Jimmy Smith: WICN Artist of the Month, July 2020
Written by Emily Morrow on July 1, 2020
Jazz fans sometimes have trouble connecting with the outside world on the matter of music, even with friends. Who is Eric Dolphy? Why can’t she just sing the melody? How do you follow this music? There’s seemingly no common ground to meet on. Jimmy Smith is often the solution to that problem: in among the records by Helen Reddy or Prince, your friend will have acquired one or two Jimmy Smith platters that you can bond over. Organist Smith is that breath of fresh air—a unifying force, whose velvet groove we can all relax into. From his dramatic emergence in the mid-1950s until his passing in early 2005, Smith was the most famous jazz organist on the planet, and helped many find their way into the music through the door that adjoins funk and soul.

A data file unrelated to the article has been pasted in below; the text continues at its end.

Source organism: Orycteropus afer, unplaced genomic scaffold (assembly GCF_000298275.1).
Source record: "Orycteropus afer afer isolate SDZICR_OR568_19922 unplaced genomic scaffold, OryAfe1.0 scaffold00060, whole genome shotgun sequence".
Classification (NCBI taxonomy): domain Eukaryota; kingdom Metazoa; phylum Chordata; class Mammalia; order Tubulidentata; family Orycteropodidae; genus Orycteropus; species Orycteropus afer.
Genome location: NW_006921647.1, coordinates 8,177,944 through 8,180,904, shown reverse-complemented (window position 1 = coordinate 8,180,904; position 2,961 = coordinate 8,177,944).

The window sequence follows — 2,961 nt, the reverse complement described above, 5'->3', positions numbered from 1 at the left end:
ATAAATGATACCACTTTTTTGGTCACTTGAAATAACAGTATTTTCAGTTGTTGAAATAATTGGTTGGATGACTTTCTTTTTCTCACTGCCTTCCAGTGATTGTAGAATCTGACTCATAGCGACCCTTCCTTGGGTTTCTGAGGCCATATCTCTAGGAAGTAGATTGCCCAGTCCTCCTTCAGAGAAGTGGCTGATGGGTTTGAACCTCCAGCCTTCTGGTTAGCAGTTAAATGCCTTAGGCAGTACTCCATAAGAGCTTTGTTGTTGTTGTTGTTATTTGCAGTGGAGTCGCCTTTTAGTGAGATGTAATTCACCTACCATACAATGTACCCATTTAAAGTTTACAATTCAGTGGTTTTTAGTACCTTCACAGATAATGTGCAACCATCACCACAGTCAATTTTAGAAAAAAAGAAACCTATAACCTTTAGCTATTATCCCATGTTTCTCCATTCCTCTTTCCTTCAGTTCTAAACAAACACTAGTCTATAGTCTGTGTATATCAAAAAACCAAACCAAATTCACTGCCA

Jimmy Smith came from Norristown, Pennsylvania, on the north of Philadelphia, born in November of what is most often reported as 1925. Some early exposure as a child performer led him to become a pianist in groups in the Philadelphia area before and after Navy service in the late 1940s. Back home in Philadelphia, he studied formally at two different music schools. Somewhere in his mid-twenties, Jimmy Smith caught the wave of interest in the electric organ as an excitingly different keyboard sound. Smith remained a switch-hitter through his early career, playing both instruments through the first half of the 1950s.